On long journeys, especially in the car, I’ll read to them – or to my wife.  Harry Potter was our book of choice for the last holiday.

Random thoughts:

  • Kids copy you.  If they see you reading, and enjoying reading, then they’ll stick with it.
  • Read a bit of the book with them, dip in and out.  Read a chapter at bedtime but encourage them to keep going, get them to bring you up to speed the next time you read it with them.
  • Don’t give a kid who’s just getting confident at reading a copy of Lord of the Rings!
  • Do bring through Lord of the Rings and get them to read the first sentence.  Let them see their reading as the key that will unlock something truly amazing.
  • Change genres, styles, authors.  Mix things up.  Have a look at the “People who read x also read y” on Amazon.
  • Borrow from your library.  A lot.
  • Read.  Often.  And read aloud!  Nothing brings a book to life better than hearing it read.

Now.  If there’s one book you want your children to read, what is it?

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B is for Brewing

There’s no getting away from it, beer is expensive.  And with minimum pricing for alcohol being set, it’s only going to get more so.

Therefore, I would encourage anyone and everyone to brew their own.

I’ve been doing this since I was a student.  It’s the sort of thing students do, isn’t it.  Especially those who study microbiology and share a flat with a medical student.  It’s almost unavoidable.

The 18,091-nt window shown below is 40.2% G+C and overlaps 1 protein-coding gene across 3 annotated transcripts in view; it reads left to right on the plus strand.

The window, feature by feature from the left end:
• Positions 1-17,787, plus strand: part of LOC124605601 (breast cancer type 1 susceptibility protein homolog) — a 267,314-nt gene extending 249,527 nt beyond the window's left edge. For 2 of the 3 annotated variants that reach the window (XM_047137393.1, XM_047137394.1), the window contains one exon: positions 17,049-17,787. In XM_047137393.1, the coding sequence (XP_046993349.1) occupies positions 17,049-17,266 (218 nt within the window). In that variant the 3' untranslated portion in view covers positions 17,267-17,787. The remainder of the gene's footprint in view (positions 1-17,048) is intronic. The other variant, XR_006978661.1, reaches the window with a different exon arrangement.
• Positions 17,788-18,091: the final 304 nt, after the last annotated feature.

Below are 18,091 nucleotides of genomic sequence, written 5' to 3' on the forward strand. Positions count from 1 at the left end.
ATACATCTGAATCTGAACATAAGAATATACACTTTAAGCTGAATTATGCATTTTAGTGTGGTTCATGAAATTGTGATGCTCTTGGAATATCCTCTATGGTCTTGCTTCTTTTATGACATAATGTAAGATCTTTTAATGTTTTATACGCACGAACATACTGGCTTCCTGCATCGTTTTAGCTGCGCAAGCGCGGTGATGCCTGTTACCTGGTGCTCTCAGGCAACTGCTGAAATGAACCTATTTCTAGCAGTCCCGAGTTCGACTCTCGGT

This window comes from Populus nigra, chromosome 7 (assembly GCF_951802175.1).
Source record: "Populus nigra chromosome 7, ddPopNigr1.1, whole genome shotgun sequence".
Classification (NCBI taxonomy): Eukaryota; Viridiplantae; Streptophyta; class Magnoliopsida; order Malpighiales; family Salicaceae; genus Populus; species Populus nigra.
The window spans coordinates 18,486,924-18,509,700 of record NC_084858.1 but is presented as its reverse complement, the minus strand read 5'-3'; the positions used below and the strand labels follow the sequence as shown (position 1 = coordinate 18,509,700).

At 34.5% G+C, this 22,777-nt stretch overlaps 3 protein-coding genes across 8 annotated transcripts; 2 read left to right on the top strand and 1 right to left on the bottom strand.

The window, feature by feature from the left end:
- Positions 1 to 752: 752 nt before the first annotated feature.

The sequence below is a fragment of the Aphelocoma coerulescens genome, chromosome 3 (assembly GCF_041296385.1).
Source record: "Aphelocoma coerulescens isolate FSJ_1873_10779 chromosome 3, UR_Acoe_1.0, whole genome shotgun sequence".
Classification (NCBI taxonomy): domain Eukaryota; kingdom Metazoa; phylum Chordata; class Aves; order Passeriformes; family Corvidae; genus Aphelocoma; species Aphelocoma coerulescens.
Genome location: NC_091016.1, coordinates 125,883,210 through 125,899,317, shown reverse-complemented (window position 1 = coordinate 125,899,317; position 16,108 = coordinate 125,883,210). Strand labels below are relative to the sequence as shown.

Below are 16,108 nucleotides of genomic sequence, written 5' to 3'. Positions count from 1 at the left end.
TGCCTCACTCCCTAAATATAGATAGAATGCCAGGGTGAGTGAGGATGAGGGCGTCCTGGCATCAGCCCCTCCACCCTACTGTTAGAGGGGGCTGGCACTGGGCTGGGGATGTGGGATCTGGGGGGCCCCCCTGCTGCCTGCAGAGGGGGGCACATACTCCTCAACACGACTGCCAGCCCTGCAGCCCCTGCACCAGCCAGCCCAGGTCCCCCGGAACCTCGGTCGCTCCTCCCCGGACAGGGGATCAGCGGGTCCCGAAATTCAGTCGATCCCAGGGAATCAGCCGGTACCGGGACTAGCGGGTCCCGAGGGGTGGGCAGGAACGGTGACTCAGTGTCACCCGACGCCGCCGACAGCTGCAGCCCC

What do you need?

A 5-gallon bucket with a lid is a good start.  40 Magners bottles.  A brew kit.  Water.  Sugar.  A long spoon.  Syphoning pipes (couple of meters).  Crown caps and a capper to go with them.  If you’re lucky enough to have a local brew shop, they’ll do you a starter set for a very reasonable price.  Everything needs sterilising.  You can go with Chempro from the brew shop or, if that’s not an option, Milton sterilising tablets work just as well.  With 5 kids, we naturally had a stock of these so that’s what I’ve been using for the last few years.  If you don’t have a local brew shop, there are plenty online (and on eBay, naturally).  Be warned, though, postage on the kits can be pricey as they weigh a bit – rather than putting blind faith in the online ordering system, pick up the phone and order in person.  You’ll then have someone you can ask for advice.

How long does it take?

Couple of months, start to finish, and you’ll have a very drinkable beer at the end of it (or cider, or lager, whatever you’ve brewed).  I set a St Peter’s Ruby Red kit off on Sunday morning, took about half an hour to get it up and running and that’s including the 15 minutes sterilising time everything needed.  I’ll be bottling it this Sunday, about another half hour’s work.  Then it sits in the bottles for a month or so.  You can drink it sooner, it just won’t taste as nice.  The longer it stays in the bottles, the better it gets.